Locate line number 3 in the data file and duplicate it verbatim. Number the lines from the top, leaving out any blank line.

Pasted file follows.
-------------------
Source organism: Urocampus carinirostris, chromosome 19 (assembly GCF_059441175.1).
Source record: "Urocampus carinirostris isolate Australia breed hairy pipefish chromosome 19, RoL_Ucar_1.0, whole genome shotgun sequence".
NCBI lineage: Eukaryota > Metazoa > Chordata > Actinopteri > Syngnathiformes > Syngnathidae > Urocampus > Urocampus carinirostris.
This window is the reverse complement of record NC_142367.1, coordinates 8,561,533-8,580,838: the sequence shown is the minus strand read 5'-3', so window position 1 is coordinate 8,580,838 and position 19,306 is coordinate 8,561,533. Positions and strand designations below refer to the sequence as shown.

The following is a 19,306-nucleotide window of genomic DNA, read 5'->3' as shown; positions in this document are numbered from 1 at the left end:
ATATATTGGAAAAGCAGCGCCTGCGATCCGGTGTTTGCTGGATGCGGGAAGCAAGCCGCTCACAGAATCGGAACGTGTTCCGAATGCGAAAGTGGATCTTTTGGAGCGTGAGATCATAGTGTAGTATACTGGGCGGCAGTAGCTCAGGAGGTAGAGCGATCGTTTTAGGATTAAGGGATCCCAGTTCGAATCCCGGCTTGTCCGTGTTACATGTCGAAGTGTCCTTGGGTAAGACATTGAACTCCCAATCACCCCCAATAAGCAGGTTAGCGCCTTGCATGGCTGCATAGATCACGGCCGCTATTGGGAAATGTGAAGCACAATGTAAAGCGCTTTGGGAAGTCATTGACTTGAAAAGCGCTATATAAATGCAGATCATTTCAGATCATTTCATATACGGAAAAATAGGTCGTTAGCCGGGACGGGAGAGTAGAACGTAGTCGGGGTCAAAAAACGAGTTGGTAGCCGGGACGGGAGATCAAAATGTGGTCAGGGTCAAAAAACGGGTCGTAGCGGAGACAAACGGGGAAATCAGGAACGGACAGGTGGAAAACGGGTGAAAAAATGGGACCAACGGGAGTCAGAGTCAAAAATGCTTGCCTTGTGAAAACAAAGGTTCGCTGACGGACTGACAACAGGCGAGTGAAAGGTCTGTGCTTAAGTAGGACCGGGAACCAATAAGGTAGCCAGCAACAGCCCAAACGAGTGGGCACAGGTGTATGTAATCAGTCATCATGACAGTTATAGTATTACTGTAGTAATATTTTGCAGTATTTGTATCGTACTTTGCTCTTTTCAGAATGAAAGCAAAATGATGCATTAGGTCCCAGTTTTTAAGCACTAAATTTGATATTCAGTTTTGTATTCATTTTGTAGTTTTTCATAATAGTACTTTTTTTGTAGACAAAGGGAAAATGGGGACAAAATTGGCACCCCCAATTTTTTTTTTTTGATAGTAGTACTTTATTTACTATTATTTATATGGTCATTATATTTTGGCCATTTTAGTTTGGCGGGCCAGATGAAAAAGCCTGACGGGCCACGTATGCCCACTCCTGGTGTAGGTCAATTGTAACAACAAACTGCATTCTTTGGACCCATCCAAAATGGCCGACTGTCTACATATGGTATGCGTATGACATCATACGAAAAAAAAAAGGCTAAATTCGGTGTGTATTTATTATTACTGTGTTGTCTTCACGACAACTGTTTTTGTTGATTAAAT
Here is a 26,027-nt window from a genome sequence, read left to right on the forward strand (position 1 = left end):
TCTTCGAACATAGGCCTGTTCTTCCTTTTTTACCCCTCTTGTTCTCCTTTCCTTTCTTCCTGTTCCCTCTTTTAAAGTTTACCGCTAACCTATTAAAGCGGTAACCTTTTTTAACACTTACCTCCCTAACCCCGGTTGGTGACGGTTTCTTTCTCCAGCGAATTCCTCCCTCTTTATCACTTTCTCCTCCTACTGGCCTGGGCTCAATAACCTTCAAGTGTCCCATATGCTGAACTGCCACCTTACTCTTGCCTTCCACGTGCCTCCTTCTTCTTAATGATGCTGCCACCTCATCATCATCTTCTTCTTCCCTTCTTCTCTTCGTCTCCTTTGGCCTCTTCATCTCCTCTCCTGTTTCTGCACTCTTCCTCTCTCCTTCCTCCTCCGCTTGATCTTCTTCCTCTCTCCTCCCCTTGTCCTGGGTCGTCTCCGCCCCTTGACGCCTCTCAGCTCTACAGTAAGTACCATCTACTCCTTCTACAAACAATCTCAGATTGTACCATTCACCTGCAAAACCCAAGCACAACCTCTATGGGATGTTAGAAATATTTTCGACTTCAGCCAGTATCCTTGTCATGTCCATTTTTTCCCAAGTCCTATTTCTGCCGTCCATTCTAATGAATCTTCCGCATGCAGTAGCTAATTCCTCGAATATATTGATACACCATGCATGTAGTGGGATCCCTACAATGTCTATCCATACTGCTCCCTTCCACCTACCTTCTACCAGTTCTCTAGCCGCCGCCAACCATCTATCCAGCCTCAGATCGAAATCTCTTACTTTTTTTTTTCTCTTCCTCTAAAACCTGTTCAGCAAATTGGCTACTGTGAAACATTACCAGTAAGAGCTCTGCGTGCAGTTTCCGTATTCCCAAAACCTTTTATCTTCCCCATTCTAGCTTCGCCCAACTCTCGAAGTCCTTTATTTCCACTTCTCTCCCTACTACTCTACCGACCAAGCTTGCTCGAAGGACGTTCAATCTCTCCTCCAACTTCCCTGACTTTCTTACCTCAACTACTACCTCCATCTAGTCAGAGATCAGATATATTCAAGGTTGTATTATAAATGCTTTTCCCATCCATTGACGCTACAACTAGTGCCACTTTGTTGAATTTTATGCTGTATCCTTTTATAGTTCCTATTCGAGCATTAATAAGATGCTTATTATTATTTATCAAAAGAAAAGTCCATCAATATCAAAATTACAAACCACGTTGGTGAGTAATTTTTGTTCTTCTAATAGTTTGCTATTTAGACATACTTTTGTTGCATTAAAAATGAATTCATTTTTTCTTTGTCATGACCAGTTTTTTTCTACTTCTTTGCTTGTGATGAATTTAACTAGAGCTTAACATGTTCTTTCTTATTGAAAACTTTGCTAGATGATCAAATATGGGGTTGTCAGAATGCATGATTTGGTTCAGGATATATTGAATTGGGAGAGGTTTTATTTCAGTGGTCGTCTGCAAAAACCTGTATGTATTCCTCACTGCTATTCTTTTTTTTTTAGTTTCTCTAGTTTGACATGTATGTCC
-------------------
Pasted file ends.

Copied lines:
NCBI lineage: Eukaryota > Metazoa > Chordata > Actinopteri > Syngnathiformes > Syngnathidae > Urocampus > Urocampus carinirostris.